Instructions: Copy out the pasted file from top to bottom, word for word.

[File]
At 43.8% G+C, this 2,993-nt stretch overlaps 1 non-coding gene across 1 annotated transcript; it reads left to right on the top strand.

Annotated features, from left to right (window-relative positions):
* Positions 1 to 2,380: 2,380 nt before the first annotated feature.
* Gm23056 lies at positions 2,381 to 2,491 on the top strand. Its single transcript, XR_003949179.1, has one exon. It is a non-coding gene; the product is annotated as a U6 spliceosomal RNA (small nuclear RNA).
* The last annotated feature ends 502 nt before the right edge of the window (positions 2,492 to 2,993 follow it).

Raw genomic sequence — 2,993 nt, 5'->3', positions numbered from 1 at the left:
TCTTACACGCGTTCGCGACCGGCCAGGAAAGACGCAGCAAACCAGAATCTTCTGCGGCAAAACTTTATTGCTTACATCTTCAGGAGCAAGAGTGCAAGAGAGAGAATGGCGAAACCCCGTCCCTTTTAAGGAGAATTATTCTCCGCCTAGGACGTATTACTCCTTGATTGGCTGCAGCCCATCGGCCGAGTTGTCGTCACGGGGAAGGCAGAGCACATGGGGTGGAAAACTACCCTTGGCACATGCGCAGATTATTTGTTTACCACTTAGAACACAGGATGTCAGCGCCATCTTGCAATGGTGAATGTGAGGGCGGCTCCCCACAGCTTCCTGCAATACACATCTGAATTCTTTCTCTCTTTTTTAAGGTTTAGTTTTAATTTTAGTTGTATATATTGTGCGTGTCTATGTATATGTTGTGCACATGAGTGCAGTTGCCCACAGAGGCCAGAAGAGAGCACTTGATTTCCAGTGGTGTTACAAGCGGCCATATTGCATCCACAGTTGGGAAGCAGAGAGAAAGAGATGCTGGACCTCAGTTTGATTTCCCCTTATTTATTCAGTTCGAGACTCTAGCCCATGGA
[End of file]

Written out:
At 43.8% G+C, this 2,993-nt stretch overlaps 1 non-coding gene across 1 annotated transcript; it reads left to right on the top strand.

Annotated features, from left to right (window-relative positions):
* Positions 1 to 2,380: 2,380 nt before the first annotated feature.
* Gm23056 lies at positions 2,381 to 2,491 on the top strand. Its single transcript, XR_003949179.1, has one exon. It is a non-coding gene; the product is annotated as a U6 spliceosomal RNA (small nuclear RNA).
* The last annotated feature ends 502 nt before the right edge of the window (positions 2,492 to 2,993 follow it).

Raw genomic sequence — 2,993 nt, 5'->3', positions numbered from 1 at the left:
TCTTACACGCGTTCGCGACCGGCCAGGAAAGACGCAGCAAACCAGAATCTTCTGCGGCAAAACTTTATTGCTTACATCTTCAGGAGCAAGAGTGCAAGAGAGAGAATGGCGAAACCCCGTCCCTTTTAAGGAGAATTATTCTCCGCCTAGGACGTATTACTCCTTGATTGGCTGCAGCCCATCGGCCGAGTTGTCGTCACGGGGAAGGCAGAGCACATGGGGTGGAAAACTACCCTTGGCACATGCGCAGATTATTTGTTTACCACTTAGAACACAGGATGTCAGCGCCATCTTGCAATGGTGAATGTGAGGGCGGCTCCCCACAGCTTCCTGCAATACACATCTGAATTCTTTCTCTCTTTTTTAAGGTTTAGTTTTAATTTTAGTTGTATATATTGTGCGTGTCTATGTATATGTTGTGCACATGAGTGCAGTTGCCCACAGAGGCCAGAAGAGAGCACTTGATTTCCAGTGGTGTTACAAGCGGCCATATTGCATCCACAGTTGGGAAGCAGAGAGAAAGAGATGCTGGACCTCAGTTTGATTTCCCCTTATTTATTCAGTTCGAGACTCTAGCCCATGGA